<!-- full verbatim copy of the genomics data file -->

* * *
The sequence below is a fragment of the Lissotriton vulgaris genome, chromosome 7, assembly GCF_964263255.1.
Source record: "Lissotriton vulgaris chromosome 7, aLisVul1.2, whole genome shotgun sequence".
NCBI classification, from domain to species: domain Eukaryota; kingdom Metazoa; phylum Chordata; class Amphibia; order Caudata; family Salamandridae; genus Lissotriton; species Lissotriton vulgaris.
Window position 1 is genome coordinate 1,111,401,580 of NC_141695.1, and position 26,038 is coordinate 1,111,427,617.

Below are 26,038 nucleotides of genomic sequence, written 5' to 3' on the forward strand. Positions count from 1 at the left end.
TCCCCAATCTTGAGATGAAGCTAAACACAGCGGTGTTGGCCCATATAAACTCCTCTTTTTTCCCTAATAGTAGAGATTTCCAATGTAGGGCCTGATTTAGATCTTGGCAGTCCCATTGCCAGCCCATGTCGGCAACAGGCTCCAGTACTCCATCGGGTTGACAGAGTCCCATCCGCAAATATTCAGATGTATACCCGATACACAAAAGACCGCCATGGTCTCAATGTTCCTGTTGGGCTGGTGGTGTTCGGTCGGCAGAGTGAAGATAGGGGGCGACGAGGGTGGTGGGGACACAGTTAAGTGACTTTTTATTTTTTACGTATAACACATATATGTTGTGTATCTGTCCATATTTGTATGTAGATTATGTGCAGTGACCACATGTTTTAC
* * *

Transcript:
The sequence below is a fragment of the Lissotriton vulgaris genome, chromosome 7, assembly GCF_964263255.1.
Source record: "Lissotriton vulgaris chromosome 7, aLisVul1.2, whole genome shotgun sequence".
NCBI classification, from domain to species: domain Eukaryota; kingdom Metazoa; phylum Chordata; class Amphibia; order Caudata; family Salamandridae; genus Lissotriton; species Lissotriton vulgaris.
Window position 1 is genome coordinate 1,111,401,580 of NC_141695.1, and position 26,038 is coordinate 1,111,427,617.

Below are 26,038 nucleotides of genomic sequence, written 5' to 3' on the forward strand. Positions count from 1 at the left end.
TCCCCAATCTTGAGATGAAGCTAAACACAGCGGTGTTGGCCCATATAAACTCCTCTTTTTTCCCTAATAGTAGAGATTTCCAATGTAGGGCCTGATTTAGATCTTGGCAGTCCCATTGCCAGCCCATGTCGGCAACAGGCTCCAGTACTCCATCGGGTTGACAGAGTCCCATCCGCAAATATTCAGATGTATACCCGATACACAAAAGACCGCCATGGTCTCAATGTTCCTGTTGGGCTGGTGGTGTTCGGTCGGCAGAGTGAAGATAGGGGGCGACGAGGGTGGTGGGGACACAGTTAAGTGACTTTTTATTTTTTACGTATAACACATATATGTTGTGTATCTGTCCATATTTGTATGTAGATTATGTGCAGTGACCACATGTTTTAC